So I know that a transformation is linear if T(u+v) = T(u) + T(v) and T(kv) = kT(v).
I'm given a system
y1 = b - c
y2 = ac
y3 = a - b
and to be honest I have no idea where to start.
Any help is appreciated.
So I know that a transformation is linear if T(u+v) = T(u) + T(v) and T(kv) = kT(v).
I'm given a system
y1 = b - c
y2 = ac
y3 = a - b
and to be honest I have no idea where to start.
Any help is appreciated.
No, I think it's referring to the system as a whole. Maybe interpreted as a matrix? I'm not quite sure. My book is somewhat vague on this topic so I really quite confused.
EDIT: The answer in the back of the book says non-linear, so yes, I'd assume it's referring if the whole taken as a transformation is linear.
Thank you very much!
For some reason it never occurred to me to just pick another set of points to prove/disprove it.
Now, I also have the system
y1 = 2b, y2 = 3c, y1 = a ,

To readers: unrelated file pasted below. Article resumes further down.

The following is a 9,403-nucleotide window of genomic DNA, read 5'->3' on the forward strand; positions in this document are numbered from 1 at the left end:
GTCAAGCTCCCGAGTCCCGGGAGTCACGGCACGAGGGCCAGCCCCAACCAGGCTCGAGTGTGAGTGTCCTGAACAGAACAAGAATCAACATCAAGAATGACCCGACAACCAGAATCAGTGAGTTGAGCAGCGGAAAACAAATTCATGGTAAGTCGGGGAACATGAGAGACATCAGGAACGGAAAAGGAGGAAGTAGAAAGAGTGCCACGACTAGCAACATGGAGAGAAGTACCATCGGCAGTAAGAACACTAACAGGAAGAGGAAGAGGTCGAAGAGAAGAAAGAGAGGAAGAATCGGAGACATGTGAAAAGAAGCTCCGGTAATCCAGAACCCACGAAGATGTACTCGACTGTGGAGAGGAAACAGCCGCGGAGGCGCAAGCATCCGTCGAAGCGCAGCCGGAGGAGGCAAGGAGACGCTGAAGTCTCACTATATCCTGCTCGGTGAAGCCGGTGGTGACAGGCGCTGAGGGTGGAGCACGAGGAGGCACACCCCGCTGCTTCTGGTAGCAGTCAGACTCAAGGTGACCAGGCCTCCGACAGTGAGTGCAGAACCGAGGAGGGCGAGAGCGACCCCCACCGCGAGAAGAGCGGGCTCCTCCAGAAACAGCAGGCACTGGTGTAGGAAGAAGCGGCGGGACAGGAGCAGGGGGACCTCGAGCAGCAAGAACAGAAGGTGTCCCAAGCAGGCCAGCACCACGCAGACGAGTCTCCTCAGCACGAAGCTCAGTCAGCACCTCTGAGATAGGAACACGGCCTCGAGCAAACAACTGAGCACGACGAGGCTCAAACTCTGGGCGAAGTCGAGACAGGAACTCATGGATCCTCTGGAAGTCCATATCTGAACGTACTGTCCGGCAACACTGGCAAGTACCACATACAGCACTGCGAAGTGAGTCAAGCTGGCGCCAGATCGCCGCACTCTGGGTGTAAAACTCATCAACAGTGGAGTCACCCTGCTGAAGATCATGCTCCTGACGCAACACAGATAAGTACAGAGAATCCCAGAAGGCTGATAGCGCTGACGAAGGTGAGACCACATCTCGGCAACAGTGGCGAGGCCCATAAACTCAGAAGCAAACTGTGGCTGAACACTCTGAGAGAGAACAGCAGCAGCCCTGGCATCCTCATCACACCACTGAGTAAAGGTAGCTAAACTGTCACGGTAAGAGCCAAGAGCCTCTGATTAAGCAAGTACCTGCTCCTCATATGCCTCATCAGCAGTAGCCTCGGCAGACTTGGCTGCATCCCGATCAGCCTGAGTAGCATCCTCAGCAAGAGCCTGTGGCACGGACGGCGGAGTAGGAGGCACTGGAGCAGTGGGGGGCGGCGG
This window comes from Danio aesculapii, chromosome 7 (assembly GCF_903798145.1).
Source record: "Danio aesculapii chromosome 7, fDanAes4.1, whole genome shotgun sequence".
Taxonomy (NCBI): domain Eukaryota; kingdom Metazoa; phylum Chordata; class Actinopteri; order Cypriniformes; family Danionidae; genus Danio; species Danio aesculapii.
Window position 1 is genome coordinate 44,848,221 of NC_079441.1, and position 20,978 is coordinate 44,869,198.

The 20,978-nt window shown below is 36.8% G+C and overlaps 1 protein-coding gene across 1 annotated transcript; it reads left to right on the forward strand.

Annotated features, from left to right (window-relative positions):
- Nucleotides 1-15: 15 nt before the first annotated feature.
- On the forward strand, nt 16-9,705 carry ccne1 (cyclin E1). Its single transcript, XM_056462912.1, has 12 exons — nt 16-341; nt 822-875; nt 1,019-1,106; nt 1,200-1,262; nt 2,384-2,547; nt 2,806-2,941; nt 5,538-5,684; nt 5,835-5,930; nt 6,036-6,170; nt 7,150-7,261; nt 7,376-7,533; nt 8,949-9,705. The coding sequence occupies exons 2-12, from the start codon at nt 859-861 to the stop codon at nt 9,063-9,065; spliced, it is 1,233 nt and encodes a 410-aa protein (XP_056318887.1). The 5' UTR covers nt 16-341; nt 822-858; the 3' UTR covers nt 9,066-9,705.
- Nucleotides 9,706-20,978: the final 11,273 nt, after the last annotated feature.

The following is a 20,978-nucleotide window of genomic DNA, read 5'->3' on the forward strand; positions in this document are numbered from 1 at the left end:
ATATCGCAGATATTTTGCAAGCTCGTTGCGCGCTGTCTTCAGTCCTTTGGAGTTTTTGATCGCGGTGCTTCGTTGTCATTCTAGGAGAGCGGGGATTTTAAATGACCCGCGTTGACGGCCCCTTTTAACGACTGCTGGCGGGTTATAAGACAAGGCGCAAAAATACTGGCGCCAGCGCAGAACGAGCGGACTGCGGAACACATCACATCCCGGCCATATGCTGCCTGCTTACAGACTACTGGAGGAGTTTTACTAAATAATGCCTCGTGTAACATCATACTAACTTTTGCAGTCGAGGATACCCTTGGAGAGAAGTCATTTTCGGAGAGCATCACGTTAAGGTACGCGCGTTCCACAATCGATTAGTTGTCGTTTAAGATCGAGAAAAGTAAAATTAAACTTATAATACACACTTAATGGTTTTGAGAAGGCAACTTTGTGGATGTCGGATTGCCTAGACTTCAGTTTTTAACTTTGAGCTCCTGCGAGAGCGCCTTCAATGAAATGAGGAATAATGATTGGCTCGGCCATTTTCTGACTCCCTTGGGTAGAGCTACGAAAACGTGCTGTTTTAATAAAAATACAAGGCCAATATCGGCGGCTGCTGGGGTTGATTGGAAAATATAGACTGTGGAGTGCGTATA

Am I correct in saying that this is linear b/c
2b + 2y = 2(b+y), 3(c + z) = 3c + 3z, and so forth?
Also, considering the system
y1 = 2x, y2 = x + 2, y3 = 2x, I'm confused again...
y1 = y3 clearly are linear, and I'm a little confused about proving how y2 is/isn't.
I'm not quite sure what an affine transformation is yet, is it just a nonlinear one?
(In regards to your last explanation)
Basically, y2 adds two to the the value input, but because adding two to both values and then adding the values as compared to adding the values as one value in and of itself and then adding two to that results in an inequality, it's not linear?
I guess I didn't really know how to approach the issue.
Thanks so much, I was a bit unclear on this but I definitely get this now!